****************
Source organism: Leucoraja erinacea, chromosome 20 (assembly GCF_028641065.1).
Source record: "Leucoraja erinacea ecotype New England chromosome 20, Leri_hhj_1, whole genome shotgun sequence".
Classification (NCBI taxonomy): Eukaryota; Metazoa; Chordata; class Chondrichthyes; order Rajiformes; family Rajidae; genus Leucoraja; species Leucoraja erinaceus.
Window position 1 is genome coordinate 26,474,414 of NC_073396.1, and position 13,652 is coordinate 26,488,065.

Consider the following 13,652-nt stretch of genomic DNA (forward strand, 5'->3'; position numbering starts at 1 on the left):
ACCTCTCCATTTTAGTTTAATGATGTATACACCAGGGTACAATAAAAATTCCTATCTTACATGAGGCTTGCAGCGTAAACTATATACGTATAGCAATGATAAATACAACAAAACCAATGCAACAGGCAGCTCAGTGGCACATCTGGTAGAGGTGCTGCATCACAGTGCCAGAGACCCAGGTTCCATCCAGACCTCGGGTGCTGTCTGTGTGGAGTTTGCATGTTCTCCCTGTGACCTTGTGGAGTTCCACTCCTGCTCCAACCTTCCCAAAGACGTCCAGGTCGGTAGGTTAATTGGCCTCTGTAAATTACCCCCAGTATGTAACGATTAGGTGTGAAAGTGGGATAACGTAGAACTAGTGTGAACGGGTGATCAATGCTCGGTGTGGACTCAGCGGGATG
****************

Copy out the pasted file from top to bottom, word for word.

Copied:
Source organism: Leucoraja erinacea, chromosome 20 (assembly GCF_028641065.1).
Source record: "Leucoraja erinacea ecotype New England chromosome 20, Leri_hhj_1, whole genome shotgun sequence".
Classification (NCBI taxonomy): Eukaryota; Metazoa; Chordata; class Chondrichthyes; order Rajiformes; family Rajidae; genus Leucoraja; species Leucoraja erinaceus.
Window position 1 is genome coordinate 26,474,414 of NC_073396.1, and position 13,652 is coordinate 26,488,065.

Consider the following 13,652-nt stretch of genomic DNA (forward strand, 5'->3'; position numbering starts at 1 on the left):
ACCTCTCCATTTTAGTTTAATGATGTATACACCAGGGTACAATAAAAATTCCTATCTTACATGAGGCTTGCAGCGTAAACTATATACGTATAGCAATGATAAATACAACAAAACCAATGCAACAGGCAGCTCAGTGGCACATCTGGTAGAGGTGCTGCATCACAGTGCCAGAGACCCAGGTTCCATCCAGACCTCGGGTGCTGTCTGTGTGGAGTTTGCATGTTCTCCCTGTGACCTTGTGGAGTTCCACTCCTGCTCCAACCTTCCCAAAGACGTCCAGGTCGGTAGGTTAATTGGCCTCTGTAAATTACCCCCAGTATGTAACGATTAGGTGTGAAAGTGGGATAACGTAGAACTAGTGTGAACGGGTGATCAATGCTCGGTGTGGACTCAGCGGGATG